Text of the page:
SACRAMENTO — A new partnership with Pasadena-based Jet Propulsion Laboratory (NASA JPL) will help state agencies better understand climate change impacts and identify opportunities to build resilience, conserve biodiversity and use California’s natural and working lands to store and remove carbon from the atmosphere.

The California Natural Resources Agency, California Environmental Protection Agency and California Department of Food and Agriculture have signed a memorandum of understanding (MOU) with JPL that will allow the state to access a growing body of data from Earth-observing satellites and other ground-based technologies. The trove of remote-sensing data – including information collected by the Sentinel-6 Michael Freilich satellite launched on November 21 – will be used to understand current conditions, predict future vulnerabilities and inform actions to boost climate resilience. (A short video about the MOU is available here.)

The MOU will support the state’s efforts under Governor Gavin Newsom’s recent executive order to advance strategies to store carbon in the natural and working lands and remove it from the atmosphere. It will also help support California’s first-in-the-nation goal to conserve 30 percent of the state’s land and coastal water by 2030 to fight species loss and ecosystem destruction.

The agencies and NASA JPL will explore opportunities to use data to better forecast and combat climate-driven impacts such as sea-level rise, extreme drought, wildfire risk, severe storms and depleted groundwater basins. They will also assess how space-based observations and models can inform actions to address impacts on agriculture and food security and to evaluate carbon emissions, stocks and sinks.

Getting through this together, Atascadero

“JPL is among the world’s leaders in understanding our planet and the impacts occurring due to climate change,” California Secretary for Natural Resources Wade Crowfoot said. “We’re excited to see this collaboration that will enable JPL’s remote-sensing satellites aerial imaging and ground-based monitoring to improve California’s ability to protect communities and nature and lead the world in combating climate change and species loss.”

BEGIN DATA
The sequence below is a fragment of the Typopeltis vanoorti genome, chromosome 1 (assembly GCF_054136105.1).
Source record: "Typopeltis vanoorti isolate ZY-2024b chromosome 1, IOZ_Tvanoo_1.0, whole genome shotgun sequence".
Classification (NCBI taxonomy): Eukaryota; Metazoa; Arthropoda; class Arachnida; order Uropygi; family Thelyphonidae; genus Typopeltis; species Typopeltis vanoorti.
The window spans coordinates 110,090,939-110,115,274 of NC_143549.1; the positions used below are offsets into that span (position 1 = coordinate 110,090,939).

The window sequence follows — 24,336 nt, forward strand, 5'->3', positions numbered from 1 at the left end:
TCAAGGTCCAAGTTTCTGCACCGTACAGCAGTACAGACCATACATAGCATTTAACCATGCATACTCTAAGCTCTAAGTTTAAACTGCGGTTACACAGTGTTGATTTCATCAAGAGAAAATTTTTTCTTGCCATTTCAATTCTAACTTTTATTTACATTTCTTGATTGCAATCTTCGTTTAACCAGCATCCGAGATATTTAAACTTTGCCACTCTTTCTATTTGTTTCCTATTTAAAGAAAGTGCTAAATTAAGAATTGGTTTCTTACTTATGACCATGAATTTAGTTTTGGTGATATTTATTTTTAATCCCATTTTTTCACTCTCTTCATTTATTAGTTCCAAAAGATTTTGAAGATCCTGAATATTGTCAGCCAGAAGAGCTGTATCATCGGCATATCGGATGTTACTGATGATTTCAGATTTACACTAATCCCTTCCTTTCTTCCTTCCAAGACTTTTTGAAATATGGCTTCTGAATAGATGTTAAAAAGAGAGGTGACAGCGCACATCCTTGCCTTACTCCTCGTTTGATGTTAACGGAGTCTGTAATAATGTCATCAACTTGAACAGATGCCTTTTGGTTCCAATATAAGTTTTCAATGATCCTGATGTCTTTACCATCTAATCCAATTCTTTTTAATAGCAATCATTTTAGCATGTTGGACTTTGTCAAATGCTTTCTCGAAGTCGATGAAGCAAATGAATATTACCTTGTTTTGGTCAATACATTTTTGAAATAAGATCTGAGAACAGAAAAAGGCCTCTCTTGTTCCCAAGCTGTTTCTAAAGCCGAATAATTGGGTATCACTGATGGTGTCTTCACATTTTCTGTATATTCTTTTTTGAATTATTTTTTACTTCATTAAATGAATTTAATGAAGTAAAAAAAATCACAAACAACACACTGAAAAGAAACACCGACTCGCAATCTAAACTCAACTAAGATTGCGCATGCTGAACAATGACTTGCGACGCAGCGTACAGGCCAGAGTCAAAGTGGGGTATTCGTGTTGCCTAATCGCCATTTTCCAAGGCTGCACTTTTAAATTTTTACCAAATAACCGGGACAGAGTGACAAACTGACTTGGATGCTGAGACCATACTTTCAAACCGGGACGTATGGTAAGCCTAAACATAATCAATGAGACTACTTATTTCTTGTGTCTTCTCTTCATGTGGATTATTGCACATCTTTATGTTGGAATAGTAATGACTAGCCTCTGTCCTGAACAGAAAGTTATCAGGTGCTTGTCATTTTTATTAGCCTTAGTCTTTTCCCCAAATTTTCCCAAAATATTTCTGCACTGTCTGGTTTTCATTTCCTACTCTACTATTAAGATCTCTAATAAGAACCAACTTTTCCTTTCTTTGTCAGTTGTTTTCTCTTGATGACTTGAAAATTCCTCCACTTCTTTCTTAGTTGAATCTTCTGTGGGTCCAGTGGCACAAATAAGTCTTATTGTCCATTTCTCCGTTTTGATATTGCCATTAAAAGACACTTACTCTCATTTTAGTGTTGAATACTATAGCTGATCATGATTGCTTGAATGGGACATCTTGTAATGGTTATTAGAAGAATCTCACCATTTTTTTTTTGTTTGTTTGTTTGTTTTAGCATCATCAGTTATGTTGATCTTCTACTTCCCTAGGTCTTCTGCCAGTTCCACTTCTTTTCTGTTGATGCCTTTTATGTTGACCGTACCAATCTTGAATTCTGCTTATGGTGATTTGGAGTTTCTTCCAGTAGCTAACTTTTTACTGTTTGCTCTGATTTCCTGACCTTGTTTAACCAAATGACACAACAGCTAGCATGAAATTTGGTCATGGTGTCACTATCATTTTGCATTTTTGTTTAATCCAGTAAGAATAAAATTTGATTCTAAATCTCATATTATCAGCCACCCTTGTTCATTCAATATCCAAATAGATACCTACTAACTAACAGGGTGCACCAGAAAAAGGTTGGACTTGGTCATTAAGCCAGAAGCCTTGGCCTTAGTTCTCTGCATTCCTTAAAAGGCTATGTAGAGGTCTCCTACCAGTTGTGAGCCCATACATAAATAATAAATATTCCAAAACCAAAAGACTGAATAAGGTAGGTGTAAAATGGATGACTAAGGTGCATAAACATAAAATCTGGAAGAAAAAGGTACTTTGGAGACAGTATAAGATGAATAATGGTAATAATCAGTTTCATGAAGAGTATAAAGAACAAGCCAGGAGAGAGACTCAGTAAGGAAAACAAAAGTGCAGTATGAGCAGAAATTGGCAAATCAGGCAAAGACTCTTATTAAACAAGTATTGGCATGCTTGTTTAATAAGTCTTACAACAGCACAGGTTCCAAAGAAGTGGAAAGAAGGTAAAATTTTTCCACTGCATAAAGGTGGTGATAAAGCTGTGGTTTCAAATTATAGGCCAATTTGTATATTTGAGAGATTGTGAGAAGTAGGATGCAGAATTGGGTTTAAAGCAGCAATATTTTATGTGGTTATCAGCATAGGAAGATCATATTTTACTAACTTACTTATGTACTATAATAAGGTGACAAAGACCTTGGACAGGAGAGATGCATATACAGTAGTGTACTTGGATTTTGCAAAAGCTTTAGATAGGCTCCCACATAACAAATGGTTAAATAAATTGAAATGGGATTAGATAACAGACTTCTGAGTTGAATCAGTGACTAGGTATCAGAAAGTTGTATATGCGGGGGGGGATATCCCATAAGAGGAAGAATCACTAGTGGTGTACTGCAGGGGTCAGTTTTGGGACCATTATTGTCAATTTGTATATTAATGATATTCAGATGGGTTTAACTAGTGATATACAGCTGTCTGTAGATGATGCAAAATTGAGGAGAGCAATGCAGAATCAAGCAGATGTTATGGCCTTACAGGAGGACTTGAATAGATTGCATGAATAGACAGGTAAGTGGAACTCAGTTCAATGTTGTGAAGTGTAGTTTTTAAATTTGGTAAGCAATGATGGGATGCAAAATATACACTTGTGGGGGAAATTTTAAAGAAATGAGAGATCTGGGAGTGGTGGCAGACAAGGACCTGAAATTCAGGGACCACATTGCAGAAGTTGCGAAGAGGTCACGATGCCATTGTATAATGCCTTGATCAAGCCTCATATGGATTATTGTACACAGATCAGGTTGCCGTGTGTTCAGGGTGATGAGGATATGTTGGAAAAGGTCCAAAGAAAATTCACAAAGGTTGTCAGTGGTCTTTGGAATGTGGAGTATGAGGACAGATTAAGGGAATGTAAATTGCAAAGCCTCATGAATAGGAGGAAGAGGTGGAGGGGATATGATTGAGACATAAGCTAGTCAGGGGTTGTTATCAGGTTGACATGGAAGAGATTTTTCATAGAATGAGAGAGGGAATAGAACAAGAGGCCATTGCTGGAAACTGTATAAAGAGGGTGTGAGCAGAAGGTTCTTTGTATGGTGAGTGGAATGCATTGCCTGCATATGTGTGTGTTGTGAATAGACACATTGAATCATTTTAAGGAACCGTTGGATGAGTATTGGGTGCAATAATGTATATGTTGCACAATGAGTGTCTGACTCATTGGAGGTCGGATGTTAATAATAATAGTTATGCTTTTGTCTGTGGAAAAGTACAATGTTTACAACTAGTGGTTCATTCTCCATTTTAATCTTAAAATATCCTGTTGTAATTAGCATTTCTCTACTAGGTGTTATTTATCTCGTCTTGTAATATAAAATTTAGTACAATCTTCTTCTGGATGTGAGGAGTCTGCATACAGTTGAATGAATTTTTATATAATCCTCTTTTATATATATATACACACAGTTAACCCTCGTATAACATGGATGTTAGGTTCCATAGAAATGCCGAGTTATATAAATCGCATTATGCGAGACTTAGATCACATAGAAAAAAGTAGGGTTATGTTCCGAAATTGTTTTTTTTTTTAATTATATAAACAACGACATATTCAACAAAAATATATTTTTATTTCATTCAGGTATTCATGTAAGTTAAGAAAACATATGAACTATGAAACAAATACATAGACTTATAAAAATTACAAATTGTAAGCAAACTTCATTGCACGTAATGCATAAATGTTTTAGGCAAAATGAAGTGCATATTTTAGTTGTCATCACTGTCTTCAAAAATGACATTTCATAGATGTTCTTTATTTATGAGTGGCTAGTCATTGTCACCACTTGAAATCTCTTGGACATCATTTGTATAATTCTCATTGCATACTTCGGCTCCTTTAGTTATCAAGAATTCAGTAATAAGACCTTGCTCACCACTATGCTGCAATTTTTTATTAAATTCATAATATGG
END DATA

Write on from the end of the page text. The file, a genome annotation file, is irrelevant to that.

“California is the home of innovation, whether it’s our agricultural products and practices or our scientific institutions,” California Secretary for Agriculture Karen Ross said. “Utilizing JPL’s technology to do real-time monitoring of carbon stocks and to understand what’s happening with groundwater and our surface waters is a huge step forward – both in helping us achieve our climate goals and in ensuring sustainability for the next generation of agriculture in California.”

“California’s climate agenda is a science-driven one, so the more data we have and the more granular that data is the better our decisions will be,” California Secretary for Environmental Protection Jared Blumenfeld said. “We are not playing on the margins anymore. The time for small, incremental action is over. We need to take bold actions that really reduce greenhouse gas emissions and other climate pollutants quickly. And we need bold partnerships like this.”

“With this MOU, we’re excited to further our collaboration with the state, using technology to scale up measurements to tackle the challenges of the coming decades,” JPL Director for Earth Science Jim Graf said. “JPL’s unique air- and space-based science can provide California the much-needed data to keep our ecosystems and forests healthy, manage our limited freshwater resources and aid efforts to keep our agricultural sector thriving.”

The collaborative relationship with NASA JPL will provide useful remote-sensing information in critical areas including, but not limited to the following:

• Drought, snowpack, rising temperatures, groundwater volumes, severe storms and flooding, and other climate change augmented challenges

• Air pollutant and GHG emissions

• Climate exacerbated food security and agricultural production issues

• Forest health, resilience, impacts from pests and disease

• Harmful algal blooms, sea-level rise, ocean acidification, plastic pollution fate and transport

• Land surface change impacts related to earthquakes, Subsidence, landslides, groundwater overdraft, fire, etc.

• Combining remote sensing data and modeling with state collected ground-based monitoring data

• And issues such as data management, big data model development, the use of artificial intelligence to improve modeling accuracy and precision, etc.